The Hippocampus At The Crossroads Of Learning And Memory

By artificially manipulating the activity of specific brain regions in rodents, scientists in Hong Kong have demonstrated that the hippocampus integrates brain signals to enable learning and memory.

AsianScientist (Oct. 9, 2017) – Researchers in Hong Kong have discovered that the hippocampus is responsible for integrating signals from other brain regions, making it more important to learning and memory than previously thought. They report their findings in the journal the Proceedings of the National Academy of Sciences.

The hippocampus, located underneath the cortex, plays important roles in memory and navigation. Patients with Alzheimer’s disease and other forms of dementia exhibit abnormalities in this area of the brain which result in short-term memory loss and disorientation. People with hippocampal damage may also lose the ability to form and retain new memories.

Despite these observations, the role of the hippocampus in brain-wide functional connectivity is not well understood by scientists. Functional connectivity refers to the functional integration between spatially separated brain regions.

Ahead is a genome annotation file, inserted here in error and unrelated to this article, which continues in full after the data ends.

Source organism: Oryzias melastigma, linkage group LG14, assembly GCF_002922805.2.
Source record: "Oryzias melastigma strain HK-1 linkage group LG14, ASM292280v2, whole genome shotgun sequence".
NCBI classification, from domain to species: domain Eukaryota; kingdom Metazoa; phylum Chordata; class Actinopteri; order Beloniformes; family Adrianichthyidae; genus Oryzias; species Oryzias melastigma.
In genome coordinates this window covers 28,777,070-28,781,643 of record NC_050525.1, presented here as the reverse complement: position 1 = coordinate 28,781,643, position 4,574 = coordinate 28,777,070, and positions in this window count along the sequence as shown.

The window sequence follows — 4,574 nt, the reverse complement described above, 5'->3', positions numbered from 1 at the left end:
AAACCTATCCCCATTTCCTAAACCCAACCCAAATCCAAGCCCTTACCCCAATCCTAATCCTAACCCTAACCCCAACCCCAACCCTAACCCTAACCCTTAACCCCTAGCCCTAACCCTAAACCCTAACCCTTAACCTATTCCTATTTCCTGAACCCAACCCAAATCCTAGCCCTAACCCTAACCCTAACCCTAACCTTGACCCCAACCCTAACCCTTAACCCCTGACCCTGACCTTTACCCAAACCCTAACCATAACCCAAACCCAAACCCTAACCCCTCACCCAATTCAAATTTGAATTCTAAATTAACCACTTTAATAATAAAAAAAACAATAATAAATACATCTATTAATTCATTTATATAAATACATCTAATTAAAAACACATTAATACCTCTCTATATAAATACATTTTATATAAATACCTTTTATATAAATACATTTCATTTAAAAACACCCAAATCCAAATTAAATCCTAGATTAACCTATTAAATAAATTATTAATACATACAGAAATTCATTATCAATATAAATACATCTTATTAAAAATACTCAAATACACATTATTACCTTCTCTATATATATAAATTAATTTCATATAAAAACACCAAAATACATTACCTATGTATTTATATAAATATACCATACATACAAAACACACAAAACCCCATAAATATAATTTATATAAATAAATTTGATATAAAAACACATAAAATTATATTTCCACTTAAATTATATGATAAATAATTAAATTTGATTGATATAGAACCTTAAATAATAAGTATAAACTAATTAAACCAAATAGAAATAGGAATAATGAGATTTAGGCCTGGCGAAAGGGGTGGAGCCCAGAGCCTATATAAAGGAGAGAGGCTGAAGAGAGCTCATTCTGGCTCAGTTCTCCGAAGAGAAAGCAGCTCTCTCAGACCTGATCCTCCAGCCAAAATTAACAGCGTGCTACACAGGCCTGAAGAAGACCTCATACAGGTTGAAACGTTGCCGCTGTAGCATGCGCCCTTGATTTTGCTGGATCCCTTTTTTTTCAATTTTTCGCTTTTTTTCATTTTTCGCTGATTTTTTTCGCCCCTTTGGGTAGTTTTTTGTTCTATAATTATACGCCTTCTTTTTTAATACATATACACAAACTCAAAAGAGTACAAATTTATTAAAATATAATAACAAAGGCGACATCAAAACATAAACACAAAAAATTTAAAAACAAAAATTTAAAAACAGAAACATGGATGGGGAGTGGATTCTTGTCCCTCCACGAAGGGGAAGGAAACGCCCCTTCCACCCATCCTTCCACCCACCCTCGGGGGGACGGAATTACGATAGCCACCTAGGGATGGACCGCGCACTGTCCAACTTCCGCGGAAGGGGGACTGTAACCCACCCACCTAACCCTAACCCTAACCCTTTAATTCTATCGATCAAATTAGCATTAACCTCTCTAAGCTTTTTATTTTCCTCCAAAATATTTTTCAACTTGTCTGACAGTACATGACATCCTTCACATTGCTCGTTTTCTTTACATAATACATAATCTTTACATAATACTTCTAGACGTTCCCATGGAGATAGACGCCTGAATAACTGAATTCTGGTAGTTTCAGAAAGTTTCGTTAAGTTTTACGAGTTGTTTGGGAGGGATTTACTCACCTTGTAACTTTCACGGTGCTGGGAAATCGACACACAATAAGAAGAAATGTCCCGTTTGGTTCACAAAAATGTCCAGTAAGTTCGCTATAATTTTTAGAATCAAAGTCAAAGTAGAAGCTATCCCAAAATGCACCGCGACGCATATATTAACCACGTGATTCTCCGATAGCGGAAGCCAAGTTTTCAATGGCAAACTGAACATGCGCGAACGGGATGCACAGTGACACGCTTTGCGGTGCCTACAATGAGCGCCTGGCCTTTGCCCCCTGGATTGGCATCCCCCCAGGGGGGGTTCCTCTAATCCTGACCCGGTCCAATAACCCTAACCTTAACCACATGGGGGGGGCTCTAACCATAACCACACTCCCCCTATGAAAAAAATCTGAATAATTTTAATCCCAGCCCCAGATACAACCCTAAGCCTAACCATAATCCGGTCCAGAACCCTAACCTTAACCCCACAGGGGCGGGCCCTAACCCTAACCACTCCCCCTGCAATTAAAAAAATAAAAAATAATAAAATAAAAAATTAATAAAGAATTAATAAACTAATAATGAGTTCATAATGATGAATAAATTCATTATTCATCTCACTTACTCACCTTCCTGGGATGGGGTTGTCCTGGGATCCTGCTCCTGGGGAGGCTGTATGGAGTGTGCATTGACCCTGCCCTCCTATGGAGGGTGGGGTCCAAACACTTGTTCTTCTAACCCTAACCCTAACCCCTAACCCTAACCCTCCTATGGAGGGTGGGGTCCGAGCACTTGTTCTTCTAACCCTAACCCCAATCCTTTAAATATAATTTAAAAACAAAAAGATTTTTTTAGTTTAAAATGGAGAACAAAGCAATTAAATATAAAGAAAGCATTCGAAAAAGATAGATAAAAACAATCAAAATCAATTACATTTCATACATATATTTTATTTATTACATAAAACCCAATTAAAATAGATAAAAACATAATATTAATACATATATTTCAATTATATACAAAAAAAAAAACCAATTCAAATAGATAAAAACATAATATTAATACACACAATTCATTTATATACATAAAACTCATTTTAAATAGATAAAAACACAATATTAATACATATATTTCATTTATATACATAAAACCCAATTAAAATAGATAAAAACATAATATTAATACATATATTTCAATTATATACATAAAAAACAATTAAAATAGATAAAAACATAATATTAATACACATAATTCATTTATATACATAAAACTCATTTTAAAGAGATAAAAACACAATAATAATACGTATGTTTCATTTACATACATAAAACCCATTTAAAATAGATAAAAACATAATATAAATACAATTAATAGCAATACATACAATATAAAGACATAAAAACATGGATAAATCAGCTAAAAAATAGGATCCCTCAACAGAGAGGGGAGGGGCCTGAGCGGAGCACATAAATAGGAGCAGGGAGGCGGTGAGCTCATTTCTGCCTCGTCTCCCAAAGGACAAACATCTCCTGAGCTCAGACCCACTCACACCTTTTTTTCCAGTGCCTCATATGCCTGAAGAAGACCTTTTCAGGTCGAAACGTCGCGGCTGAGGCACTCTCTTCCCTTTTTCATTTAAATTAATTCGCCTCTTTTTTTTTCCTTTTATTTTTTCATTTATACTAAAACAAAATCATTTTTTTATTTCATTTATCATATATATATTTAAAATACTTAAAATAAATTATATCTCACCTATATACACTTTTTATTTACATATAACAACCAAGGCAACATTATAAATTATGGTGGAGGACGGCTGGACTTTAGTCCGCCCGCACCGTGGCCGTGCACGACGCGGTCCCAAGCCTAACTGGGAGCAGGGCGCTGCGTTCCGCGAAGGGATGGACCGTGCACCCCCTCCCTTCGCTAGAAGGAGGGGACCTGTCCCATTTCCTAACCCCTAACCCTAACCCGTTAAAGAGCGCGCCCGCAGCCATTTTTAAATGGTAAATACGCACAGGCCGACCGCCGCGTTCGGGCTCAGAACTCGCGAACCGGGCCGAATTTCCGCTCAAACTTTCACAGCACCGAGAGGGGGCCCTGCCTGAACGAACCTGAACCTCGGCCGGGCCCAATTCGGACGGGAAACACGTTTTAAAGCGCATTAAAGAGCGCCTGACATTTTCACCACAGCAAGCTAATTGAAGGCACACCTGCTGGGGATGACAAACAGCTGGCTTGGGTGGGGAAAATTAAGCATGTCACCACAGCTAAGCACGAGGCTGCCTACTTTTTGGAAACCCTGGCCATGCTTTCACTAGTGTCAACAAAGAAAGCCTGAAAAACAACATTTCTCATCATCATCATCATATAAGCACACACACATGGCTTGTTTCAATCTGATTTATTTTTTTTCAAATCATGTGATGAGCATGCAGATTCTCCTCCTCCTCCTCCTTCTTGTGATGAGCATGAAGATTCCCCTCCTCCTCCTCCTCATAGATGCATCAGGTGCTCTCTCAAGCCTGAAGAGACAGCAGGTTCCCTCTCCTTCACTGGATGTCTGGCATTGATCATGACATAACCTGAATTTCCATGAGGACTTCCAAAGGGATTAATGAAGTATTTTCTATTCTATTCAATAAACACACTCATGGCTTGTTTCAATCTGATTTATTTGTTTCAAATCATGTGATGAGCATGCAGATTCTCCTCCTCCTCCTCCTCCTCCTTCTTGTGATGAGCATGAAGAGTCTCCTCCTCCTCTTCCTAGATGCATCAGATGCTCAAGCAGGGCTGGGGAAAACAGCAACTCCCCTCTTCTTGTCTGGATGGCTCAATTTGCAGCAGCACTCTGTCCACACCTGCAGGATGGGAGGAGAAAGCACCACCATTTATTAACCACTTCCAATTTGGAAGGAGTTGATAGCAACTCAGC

In this study, a research team led by Professor Ed X. Wu of the Department of Electrical and Electronic Engineering at the University of Hong Kong used optogenetics and drugs to alter the activity of specific brain regions in rodents. Coupled with functional magnetic resonance imaging (fMRI), the researchers demonstrated that low-frequency activities in the hippocampus can drive brain-wide functional connectivity in the cerebral cortex and enhance sensory responses, such as vision, hearing and touch.

The findings also suggest that low-frequency activities in the hippocampus can enhance learning and memory; low-frequency brain activities usually occur during slow-wave sleep and have been shown to be critical for memory formation. Because the most common early symptom of Alzheimer’s disease is memory loss, these results indicate that hippocampal neuromodulation might also be useful in treating Alzheimer’s disease.

These findings are a major step in furthering our fundamental understanding of the origins and roles of brain-wide functional connectivity. They also highlight the immense potential of fMRI and neuromodulation for the early diagnosis and enhanced treatment of brain diseases, including Alzheimer’s disease, dementia, epilepsy, schizophrenia, transient global amnesia and post-traumatic stress disorder.

The article can be found at: Chan et al. (2017) Low-frequency Hippocampal–cortical Activity Drives Brain-wide Resting-state Functional MRI Connectivity.


Source: University of Hong Kong.
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